Police Made 68 Drug Arrests in One Neighborhood in Two Days

The War on Drugs was alive and well in Philly last week.

From left, drug-dealing suspects Alexis Salamon, Gina Collette, Alfredo Negron, and David Nowicki were among last week's arrests. Photos via Philadelphia Police Department photos

From left, drug-dealing suspects Alexis Salamon, Gina Collette, Alfredo Negron, and David Nowicki were among last week’s arrests. Photos via Philadelphia Police Department.

Most drug users in Philadelphia and the surrounding suburbs know that one of the best places to score dope in the Philadelphia area is in Kensington, where open-air drug deals have long been a staple of neighborhood life. Well, the Philadelphia Police Department tried to show that it means business with two operations last week that led to 68 arrests.

Police announced the arrests on Monday at the Narcotics Strike Force Headquarters on Wissahickon Avenue. The operations took place last Thursday and Friday.

On Thursday, 22 buyers and 10 dealers were arrested, and $155 in crack, $3,110 in heroin and $600 in cocaine were seized. The Thursday arrests took place on Waterloo Street, Water Street, Silver Street, Mutter Street and Williams Street.

On Friday, there were 27 buyers and nine dealers arrested, and $730 in crack, $1,100 in heroin, and a whopping $10 each in cocaine and marijuana seized. Those arrests occurred on Hancock Street, Rosehill Street, Fifth Street and Williams Street.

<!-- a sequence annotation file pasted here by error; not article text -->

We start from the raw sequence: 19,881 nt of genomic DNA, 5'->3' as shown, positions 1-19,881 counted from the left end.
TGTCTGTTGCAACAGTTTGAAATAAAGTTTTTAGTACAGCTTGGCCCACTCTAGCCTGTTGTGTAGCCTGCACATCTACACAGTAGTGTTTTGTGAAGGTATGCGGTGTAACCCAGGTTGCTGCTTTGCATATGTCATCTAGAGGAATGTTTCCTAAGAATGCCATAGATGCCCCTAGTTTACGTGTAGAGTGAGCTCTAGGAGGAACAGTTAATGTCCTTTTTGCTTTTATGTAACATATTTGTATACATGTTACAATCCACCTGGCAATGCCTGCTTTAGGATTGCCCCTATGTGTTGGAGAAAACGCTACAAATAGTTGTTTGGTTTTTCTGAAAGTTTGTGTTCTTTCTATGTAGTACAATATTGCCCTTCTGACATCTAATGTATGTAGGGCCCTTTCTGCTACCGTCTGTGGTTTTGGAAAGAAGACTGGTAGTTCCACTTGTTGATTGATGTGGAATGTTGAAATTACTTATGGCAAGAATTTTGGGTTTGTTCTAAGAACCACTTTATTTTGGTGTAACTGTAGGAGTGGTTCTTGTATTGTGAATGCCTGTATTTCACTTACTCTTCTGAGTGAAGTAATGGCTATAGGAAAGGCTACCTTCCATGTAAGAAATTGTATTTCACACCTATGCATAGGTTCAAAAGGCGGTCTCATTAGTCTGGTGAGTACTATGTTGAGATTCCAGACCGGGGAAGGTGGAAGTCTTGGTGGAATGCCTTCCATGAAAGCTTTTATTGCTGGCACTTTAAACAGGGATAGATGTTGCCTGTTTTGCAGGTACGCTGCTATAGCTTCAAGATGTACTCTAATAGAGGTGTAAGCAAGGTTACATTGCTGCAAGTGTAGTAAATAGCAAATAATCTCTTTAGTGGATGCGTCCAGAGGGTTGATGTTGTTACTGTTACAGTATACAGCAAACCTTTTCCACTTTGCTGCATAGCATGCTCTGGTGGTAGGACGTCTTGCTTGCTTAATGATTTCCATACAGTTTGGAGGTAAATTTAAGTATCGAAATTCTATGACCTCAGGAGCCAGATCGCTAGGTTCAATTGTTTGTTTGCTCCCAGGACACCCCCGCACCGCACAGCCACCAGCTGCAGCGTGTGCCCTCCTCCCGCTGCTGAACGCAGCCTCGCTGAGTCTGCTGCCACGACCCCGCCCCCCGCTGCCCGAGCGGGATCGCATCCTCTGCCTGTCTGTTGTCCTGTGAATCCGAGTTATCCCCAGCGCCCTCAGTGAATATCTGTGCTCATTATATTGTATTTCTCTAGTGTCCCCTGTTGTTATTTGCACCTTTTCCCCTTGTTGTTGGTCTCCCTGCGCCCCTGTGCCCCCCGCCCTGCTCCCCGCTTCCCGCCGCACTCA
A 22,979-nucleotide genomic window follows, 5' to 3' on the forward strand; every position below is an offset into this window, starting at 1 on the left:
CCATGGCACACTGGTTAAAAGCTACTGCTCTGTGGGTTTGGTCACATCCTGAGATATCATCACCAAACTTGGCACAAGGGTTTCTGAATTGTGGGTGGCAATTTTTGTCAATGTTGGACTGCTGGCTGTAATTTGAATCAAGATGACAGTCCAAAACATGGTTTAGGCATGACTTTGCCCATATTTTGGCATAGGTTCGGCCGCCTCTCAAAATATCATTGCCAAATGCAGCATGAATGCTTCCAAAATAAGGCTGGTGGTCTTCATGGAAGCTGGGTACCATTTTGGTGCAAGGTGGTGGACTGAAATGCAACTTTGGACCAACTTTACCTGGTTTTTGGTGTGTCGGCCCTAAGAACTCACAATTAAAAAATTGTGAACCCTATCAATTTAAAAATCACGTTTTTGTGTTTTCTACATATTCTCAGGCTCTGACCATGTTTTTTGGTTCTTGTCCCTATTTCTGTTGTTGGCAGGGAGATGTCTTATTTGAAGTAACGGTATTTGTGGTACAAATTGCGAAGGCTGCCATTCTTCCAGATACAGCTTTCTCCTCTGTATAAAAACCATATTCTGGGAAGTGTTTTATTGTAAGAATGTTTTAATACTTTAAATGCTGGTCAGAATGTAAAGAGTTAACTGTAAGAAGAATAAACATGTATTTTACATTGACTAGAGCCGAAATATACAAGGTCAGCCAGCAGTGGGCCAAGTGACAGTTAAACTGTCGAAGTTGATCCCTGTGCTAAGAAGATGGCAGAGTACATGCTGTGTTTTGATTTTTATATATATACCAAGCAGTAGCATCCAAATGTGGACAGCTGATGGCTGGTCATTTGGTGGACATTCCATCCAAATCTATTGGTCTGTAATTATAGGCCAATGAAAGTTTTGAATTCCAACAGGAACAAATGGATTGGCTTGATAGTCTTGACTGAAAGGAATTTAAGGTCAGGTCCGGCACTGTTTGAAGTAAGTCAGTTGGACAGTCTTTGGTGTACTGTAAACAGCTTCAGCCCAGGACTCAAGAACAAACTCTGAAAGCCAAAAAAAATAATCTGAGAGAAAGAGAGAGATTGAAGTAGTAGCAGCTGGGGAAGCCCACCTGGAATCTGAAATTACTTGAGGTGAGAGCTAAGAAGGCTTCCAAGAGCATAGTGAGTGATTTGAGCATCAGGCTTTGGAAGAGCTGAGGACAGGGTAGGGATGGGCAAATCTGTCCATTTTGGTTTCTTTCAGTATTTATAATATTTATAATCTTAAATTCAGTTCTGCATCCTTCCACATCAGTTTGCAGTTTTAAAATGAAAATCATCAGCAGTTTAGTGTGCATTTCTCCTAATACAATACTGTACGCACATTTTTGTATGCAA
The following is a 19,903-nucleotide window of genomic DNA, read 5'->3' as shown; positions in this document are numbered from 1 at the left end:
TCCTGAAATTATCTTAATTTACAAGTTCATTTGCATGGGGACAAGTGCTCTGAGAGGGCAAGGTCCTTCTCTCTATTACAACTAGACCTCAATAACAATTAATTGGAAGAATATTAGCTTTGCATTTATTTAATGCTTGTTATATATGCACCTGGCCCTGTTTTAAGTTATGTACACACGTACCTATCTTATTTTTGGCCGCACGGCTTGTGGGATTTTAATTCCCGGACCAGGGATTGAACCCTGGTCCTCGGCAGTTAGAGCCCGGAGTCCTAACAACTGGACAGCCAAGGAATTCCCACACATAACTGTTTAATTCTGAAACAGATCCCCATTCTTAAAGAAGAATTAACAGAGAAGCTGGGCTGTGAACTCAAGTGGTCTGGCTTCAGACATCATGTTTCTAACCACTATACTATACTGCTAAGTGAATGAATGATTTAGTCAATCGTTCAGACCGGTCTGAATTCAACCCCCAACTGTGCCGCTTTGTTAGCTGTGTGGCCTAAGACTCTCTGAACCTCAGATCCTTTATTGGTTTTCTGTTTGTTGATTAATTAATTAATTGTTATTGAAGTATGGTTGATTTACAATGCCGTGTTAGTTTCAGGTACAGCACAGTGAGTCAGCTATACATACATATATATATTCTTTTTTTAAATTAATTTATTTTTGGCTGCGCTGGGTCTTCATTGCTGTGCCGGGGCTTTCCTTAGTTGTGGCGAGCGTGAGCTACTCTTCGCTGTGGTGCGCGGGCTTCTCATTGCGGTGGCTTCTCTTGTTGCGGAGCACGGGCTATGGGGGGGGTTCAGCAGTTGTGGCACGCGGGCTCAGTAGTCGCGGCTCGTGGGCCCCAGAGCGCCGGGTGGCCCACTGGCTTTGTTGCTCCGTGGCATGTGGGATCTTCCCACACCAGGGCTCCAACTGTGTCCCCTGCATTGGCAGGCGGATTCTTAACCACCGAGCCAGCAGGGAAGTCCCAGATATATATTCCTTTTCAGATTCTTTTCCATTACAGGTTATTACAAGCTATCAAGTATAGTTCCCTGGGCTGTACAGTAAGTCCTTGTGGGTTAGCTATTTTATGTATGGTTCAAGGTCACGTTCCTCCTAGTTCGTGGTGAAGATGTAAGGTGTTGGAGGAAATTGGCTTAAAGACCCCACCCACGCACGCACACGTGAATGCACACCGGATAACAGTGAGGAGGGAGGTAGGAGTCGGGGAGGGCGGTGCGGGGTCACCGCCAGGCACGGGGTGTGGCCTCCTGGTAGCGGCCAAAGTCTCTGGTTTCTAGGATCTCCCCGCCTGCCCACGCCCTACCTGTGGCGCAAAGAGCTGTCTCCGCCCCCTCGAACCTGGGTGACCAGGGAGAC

There were also five cars and $1,825 in cash confiscated. More than a dozen buyers are from the suburbs.

According to police, they initiated the operations after complaints from residents and representatives of City Council about drug dealing in the area.

Police also announced the arrest on Facebook with a strange gallery of mugshots. Until we pointed it out to them, the photos were not accompanied by names. Just a long series of sad images of the “this is what drugs do you you” variety. They also make no distinction between buyers and dealers in the Facebook post. “Unfortunately, we don’t have that,” a police spokesperson told us. “We only had a list of their names.”

At Monday’s press conference, Narcotics Strike Force Captain Lee Strollo tried to show some compassion for the addicts. “You want to get your buyer into a program,” he said. “And maybe this arrest is a wake-up call. Maybe it’s a wake-up call for their family, and maybe they can get the help they need, and we don’t see them back here. At the very least, we don’t want to see them back in Philadelphia.”

Follow @VictorFiorillo on Twitter.